• David learns a painful lesson that he is supposed to protect his people, not sacrifice them for his personal pleasure. In his escapade with Uriah and Bathsheba, he twisted the role of a godly leader from providing for the people to providing for himself, something he had to repent of and bear the consequences of for the rest of his life.
  • The kings of Israel provide many negative examples of leadership. They were to be dependent upon God for personal nurture and guidance and their primary identity was supposed to be as a member of God’s flock, rather than being shepherd of that flock. However,
    • The mistake that many of the kings of Israel and Judah made was to think of power as a privilege rather than as a responsibility, leading to abuse of the flock, and
    • They forgot whose people they were leading and treated their people as if they were their own and not God’s.
  • Worthless leadership results when leaders do not fulfill God’s expectations of them. When leaders provide self-interested leadership, the people are actually leader-less.
  • Laniak outlines several dynamic tensions of leadership, acknowledging that there is no one model, metaphor or method for godly leadership. As an example, one of his conclusions is that “Good shepherding is expressed by decisions and behaviors that benefit the ‘flock,’ often at great personal cost. It calls for the benevolent use of authority. Some situations require militant protection and discipline, others beckon for gentle nurture. The shepherd ruler of Psalm 2 rules with an iron rod. The shepherd ruler of Isaiah 40 tenderly carries the nursing ewes. The shepherd image is especially useful for holding in tension these essential features of leadership. Authority without compassion leads to harsh authoritarianism. Compassion without authority leads to social chaos. Shepherds must be able to express their leadership in a variety of ways. The apostle Paul lets the Corinthians choose what posture he will take when he comes: ‘What do you desire? Shall I come to you with a rod, or with love and a spirit of gentleness?’ (1 Cor 4:21)… To be a shepherd is both to be responsible for the flock and responsible to the Owner.”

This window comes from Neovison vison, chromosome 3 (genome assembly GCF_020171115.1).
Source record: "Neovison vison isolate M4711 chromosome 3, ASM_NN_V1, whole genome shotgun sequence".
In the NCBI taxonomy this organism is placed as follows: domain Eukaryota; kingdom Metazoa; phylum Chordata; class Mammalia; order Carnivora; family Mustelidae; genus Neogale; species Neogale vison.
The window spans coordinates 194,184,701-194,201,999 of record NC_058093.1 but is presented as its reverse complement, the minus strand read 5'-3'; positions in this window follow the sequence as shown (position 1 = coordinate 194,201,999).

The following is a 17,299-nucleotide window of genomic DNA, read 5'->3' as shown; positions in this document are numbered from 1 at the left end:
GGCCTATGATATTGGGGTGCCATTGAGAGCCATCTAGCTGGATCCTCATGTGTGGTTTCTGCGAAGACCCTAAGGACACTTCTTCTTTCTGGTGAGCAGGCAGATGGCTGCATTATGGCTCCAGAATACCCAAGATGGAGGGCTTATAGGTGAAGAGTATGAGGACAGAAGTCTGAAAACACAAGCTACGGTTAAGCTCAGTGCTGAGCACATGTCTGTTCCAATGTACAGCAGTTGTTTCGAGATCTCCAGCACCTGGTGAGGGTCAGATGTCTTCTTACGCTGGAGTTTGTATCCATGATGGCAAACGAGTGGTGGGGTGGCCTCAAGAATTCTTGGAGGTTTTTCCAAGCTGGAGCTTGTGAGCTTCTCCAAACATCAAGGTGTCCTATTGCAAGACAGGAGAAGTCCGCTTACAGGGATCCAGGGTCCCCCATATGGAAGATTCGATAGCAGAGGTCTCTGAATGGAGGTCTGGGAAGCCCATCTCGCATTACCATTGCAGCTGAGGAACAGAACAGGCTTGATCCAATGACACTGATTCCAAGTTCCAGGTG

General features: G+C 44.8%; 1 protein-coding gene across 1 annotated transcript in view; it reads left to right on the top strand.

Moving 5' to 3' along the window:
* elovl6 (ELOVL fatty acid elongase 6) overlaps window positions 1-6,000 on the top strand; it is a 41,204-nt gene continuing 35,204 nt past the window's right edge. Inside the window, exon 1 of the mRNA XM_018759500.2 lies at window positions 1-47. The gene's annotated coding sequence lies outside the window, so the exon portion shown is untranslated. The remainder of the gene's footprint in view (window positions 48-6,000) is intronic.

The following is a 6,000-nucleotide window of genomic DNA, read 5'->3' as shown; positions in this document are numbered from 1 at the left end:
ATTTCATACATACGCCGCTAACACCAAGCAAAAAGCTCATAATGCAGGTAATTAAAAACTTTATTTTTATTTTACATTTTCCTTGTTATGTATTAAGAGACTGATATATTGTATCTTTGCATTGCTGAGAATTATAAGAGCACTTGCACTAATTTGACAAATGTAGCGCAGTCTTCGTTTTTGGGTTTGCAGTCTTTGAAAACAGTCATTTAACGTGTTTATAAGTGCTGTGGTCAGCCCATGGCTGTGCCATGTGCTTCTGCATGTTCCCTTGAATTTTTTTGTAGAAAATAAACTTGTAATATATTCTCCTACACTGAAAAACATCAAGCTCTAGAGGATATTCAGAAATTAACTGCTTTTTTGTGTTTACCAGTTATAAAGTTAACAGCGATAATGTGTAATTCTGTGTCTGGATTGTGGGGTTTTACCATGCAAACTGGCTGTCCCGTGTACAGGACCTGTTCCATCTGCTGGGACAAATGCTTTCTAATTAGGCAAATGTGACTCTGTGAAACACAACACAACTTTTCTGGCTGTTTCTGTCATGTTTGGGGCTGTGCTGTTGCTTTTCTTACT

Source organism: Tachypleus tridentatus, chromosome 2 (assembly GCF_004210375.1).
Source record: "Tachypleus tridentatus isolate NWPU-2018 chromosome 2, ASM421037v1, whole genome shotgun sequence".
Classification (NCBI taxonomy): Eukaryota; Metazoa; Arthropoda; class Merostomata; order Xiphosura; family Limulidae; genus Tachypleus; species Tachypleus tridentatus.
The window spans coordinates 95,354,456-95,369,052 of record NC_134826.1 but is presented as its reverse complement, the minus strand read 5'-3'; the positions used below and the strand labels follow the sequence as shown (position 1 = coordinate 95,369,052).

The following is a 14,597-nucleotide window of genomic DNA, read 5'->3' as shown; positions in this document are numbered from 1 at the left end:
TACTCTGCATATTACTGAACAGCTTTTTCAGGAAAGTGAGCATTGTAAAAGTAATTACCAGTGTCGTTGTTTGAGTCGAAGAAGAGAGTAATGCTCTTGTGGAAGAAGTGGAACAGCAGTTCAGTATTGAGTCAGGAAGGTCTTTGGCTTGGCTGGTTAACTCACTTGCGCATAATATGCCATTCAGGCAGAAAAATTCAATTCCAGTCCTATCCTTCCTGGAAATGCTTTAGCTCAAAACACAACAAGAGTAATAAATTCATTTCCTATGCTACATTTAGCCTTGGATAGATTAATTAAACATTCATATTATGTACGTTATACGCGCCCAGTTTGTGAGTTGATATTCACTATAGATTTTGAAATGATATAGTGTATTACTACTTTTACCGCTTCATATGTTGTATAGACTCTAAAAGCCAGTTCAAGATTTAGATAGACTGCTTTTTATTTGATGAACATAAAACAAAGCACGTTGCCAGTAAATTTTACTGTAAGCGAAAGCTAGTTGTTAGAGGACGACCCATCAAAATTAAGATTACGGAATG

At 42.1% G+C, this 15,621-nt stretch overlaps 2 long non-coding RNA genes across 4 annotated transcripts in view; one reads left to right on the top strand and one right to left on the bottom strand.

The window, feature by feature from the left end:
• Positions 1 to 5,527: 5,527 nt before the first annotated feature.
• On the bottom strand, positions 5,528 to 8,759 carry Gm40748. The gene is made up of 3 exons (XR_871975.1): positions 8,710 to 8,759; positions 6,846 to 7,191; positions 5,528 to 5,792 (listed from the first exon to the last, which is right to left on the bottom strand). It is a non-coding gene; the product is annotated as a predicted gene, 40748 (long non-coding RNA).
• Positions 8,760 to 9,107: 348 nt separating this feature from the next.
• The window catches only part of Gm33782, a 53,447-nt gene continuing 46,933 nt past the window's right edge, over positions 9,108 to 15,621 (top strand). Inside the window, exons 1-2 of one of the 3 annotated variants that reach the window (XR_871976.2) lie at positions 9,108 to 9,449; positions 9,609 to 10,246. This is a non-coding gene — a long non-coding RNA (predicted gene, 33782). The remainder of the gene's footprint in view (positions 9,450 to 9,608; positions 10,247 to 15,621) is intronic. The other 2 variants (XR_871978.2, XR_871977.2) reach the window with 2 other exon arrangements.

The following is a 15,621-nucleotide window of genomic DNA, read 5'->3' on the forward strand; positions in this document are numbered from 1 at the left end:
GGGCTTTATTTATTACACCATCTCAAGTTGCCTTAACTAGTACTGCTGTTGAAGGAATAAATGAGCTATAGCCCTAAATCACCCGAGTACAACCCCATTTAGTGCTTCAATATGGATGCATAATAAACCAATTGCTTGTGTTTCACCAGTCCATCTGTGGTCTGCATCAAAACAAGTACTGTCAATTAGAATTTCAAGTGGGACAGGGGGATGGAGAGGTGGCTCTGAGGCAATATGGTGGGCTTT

Part 1 of the book is background material, explaining metaphors, the work of shepherds in the ancient world, and how the shepherd metaphor was used by ancient rulers. Although I love this level of detail, many readers might want to skip over this section and get to the biblical material that starts in Part 2.

There is an excellent coffee-table quality book that accompanies this book. It is so beautiful that my wife insists on having it on prominent display in our living room. If I take it away to use it, I hear her asking “Where is Tim’s book?” While Shepherds Watch Their Flocks: Rediscovering Biblical Leadership has forty daily devotionals and some exquisite photos taken from Tim’s life among Middle Eastern shepherds today.

As an aside, Tim Laniak is Dean of the Charlotte campus of Gordon-Conwell Theological Seminary and was my ever-helpful faculty advisor for my dissertation. He wrote another book, Shame and Honor in the Book of Esther that will bring Esther alive like never before. I highly recommend it.

All of Tim’s books may be purchased at his website, which also has discussion forums, downloads and other resources.

So now, what is your favourite Christian leadership book? I know there are lots of good ones you could share!